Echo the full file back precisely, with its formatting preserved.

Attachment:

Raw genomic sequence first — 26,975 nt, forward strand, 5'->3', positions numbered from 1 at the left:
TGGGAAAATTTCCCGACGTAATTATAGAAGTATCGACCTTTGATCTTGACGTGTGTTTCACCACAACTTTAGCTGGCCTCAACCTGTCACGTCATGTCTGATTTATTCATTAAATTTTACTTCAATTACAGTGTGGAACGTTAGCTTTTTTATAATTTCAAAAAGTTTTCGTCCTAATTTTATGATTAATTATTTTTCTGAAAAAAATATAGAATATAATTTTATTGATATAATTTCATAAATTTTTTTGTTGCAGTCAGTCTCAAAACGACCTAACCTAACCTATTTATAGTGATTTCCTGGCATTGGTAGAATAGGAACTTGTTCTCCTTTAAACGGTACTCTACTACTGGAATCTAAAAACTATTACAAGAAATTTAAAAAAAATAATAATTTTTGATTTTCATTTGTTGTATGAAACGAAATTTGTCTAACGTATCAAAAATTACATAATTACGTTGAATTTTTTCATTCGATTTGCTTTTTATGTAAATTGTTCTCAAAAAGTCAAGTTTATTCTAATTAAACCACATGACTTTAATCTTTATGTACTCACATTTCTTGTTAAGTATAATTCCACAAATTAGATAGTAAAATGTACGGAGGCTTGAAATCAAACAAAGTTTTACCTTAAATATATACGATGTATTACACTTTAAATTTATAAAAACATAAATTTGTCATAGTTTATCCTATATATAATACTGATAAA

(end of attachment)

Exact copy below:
Raw genomic sequence first — 26,975 nt, forward strand, 5'->3', positions numbered from 1 at the left:
TGGGAAAATTTCCCGACGTAATTATAGAAGTATCGACCTTTGATCTTGACGTGTGTTTCACCACAACTTTAGCTGGCCTCAACCTGTCACGTCATGTCTGATTTATTCATTAAATTTTACTTCAATTACAGTGTGGAACGTTAGCTTTTTTATAATTTCAAAAAGTTTTCGTCCTAATTTTATGATTAATTATTTTTCTGAAAAAAATATAGAATATAATTTTATTGATATAATTTCATAAATTTTTTTGTTGCAGTCAGTCTCAAAACGACCTAACCTAACCTATTTATAGTGATTTCCTGGCATTGGTAGAATAGGAACTTGTTCTCCTTTAAACGGTACTCTACTACTGGAATCTAAAAACTATTACAAGAAATTTAAAAAAAATAATAATTTTTGATTTTCATTTGTTGTATGAAACGAAATTTGTCTAACGTATCAAAAATTACATAATTACGTTGAATTTTTTCATTCGATTTGCTTTTTATGTAAATTGTTCTCAAAAAGTCAAGTTTATTCTAATTAAACCACATGACTTTAATCTTTATGTACTCACATTTCTTGTTAAGTATAATTCCACAAATTAGATAGTAAAATGTACGGAGGCTTGAAATCAAACAAAGTTTTACCTTAAATATATACGATGTATTACACTTTAAATTTATAAAAACATAAATTTGTCATAGTTTATCCTATATATAATACTGATAAA